12 October 2004
Orphaned monk seal pup found on Kos, the island of “Hippocrates”
At 19:00 hrs on Thursday 7 October, a Mediterranean monk seal pup was found stranded on Kefalos beach on the eastern Aegean island of Kos, a popular holiday destination. The discovery was made by local inhabitant Yannis Bezas, who immediately alerted the port police authorities. They, in turn, raised the alarm at MOm’s headquarters in Athens, whose specialists passed on care and surveillance instructions by phone throughout the night.
With fewer that 500 individuals remaining in the wild, the Mediterranean monk seal is Europe’s most endangered marine mammal.
According to descriptions provided by the port police, the beached orphan appeared anxious, and was unwilling to return to the sea. Despite following standard watch-and-wait instructions, the pup’s mother did not return, making rescue essential.
During the night, local fisherman Sotiris Christodoulou sheltered the orphan at his home, delivering it safely into the hands of MOm’s rescue team inbound on a flight from Athens early the following morning.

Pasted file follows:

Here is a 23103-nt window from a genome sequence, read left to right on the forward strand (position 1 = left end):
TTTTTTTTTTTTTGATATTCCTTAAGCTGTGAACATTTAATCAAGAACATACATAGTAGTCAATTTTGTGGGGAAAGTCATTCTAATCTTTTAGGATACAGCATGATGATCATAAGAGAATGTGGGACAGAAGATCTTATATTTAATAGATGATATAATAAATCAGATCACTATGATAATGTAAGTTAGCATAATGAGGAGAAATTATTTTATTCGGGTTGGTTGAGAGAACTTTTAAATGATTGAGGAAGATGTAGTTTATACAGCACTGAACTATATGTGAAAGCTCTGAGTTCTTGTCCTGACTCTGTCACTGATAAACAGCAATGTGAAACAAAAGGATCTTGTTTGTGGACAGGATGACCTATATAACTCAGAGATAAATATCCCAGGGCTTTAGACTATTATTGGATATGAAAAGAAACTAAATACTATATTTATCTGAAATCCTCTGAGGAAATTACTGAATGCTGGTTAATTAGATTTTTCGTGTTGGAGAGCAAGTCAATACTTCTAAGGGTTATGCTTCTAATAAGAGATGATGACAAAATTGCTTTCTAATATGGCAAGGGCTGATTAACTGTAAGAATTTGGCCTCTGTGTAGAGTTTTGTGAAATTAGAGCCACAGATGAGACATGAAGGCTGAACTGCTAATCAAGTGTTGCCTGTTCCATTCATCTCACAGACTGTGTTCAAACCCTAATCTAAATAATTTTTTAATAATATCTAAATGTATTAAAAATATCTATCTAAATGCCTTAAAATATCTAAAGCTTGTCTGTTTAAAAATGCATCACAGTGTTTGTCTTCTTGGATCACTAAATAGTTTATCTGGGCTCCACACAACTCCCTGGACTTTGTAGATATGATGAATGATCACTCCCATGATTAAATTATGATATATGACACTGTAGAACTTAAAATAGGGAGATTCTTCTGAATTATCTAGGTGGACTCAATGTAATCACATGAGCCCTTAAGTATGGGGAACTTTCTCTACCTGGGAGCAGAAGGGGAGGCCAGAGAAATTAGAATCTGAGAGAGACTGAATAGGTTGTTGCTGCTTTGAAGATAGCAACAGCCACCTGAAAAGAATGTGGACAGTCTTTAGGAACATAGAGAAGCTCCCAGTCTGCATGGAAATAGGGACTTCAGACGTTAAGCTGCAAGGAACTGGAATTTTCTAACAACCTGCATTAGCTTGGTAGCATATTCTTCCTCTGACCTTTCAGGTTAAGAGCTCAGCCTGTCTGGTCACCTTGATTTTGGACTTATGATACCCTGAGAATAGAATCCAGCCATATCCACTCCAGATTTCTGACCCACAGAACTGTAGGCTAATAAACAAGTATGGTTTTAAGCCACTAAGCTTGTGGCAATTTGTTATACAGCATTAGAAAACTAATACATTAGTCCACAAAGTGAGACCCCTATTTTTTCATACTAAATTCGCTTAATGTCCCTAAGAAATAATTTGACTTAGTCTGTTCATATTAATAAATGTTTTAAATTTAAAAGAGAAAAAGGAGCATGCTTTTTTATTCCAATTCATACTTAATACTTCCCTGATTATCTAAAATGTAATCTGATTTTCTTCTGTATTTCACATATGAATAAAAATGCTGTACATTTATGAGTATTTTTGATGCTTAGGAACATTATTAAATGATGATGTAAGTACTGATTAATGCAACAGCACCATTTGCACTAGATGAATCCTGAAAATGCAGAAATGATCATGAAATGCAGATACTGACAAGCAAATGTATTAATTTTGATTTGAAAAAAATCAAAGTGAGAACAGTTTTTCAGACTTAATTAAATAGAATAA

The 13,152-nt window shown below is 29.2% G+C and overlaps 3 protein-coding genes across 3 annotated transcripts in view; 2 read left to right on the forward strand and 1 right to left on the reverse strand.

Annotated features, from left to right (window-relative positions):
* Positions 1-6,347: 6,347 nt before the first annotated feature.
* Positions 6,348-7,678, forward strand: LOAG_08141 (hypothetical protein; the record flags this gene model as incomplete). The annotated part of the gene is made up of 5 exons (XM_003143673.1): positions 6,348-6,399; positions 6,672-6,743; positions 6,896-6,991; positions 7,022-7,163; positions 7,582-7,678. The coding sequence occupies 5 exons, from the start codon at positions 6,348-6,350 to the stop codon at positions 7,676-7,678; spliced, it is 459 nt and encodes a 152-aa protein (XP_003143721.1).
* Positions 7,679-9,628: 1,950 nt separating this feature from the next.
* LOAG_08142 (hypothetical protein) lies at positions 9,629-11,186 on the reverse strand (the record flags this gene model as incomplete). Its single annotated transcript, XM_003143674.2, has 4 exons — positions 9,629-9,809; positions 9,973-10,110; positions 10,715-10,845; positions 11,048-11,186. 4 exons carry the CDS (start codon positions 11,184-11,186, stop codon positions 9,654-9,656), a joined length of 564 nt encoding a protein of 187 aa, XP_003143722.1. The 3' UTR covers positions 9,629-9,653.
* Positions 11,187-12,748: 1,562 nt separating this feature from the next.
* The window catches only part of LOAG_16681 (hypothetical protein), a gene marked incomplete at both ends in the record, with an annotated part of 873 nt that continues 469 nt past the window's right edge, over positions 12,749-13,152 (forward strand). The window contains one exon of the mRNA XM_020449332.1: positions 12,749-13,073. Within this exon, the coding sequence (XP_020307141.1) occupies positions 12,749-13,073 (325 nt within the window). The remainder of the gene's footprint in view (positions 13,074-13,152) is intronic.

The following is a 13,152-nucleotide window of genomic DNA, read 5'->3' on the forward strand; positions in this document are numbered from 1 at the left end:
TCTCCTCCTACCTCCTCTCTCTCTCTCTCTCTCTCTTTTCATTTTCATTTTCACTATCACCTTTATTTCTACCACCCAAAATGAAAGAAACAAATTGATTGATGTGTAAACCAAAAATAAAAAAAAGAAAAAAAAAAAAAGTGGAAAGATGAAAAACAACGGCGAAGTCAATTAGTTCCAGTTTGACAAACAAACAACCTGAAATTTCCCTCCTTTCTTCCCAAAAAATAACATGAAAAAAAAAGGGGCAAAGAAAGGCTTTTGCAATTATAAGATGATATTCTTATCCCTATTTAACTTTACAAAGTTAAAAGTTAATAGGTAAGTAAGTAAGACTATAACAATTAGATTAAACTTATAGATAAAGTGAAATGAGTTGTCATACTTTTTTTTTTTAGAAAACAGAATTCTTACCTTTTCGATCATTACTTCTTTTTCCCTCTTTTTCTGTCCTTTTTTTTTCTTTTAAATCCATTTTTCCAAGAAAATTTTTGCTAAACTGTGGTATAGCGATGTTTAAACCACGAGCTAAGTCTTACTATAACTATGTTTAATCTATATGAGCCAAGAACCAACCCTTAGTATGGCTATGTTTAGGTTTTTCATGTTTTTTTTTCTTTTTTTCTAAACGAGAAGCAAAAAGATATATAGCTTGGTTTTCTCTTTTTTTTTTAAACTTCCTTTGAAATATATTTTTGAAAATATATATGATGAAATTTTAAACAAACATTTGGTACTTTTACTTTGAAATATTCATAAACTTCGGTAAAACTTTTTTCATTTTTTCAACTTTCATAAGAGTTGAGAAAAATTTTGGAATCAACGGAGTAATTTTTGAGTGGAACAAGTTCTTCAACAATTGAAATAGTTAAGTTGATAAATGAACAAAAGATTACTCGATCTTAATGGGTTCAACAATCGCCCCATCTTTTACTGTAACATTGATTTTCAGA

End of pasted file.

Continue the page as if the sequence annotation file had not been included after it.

The assistance provided by the fisherman once again illustrated how human attitudes towards the species long regarded as a fish-stealing, net-damaging pest are changing for the better.
The pup is a 2 week old male, weighing 20 kilos.
Upon examination, the foundling was discovered to be dehydrated, with high temperature and irritated mucosa of the mouth and eyes, leading MOm experts to believe that lactation had been interrupted for more than 24 hours. Superficial wounds were also found on the head and flippers, most likely a result of the stormy weather last week that may have separated the animal from its mother.
First aid and oral rehydration therapy were administered immediately.
With his condition judged as critical, he was then quickly transferred by plane to Athens and then on to MOm’s Rescue and Rehabilitation Unit in the National Marine Park of Alonissos-Northern Sporades.
In honour of Kos’ most famous figure from history, and in recognition of the island’s swift action to save its life, the pup was named “Hippocrates”.
Already more vigorous after his tiring journey, Hippocrates is now being fed on fish porridge, and nursed back to health by experienced staff and veterinarians.
In the complex rehabilitation procedure that may last up to 6 months, MOm is collaborating with the Veterinary School of Thessaloniki and the Virology Department of Erasmus University, Rotterdam.
With so few monk seals left in the wild, even one orphaned individual can make a world of difference. Satellite tracking of another orphan, Dimitris, released in May this year, indicates that the animal is alive and well and crisscrossing the Marine Park. Well-wishers from Greece and abroad will be hoping that young Hippocrates will be joining him in a few months’ time.
Flery Fotiadou, Public Awareness Activities Coordinator
Hellenic Society for the Study & Protection of the Monk Seal (MOm)
Tel: +30 21 5222888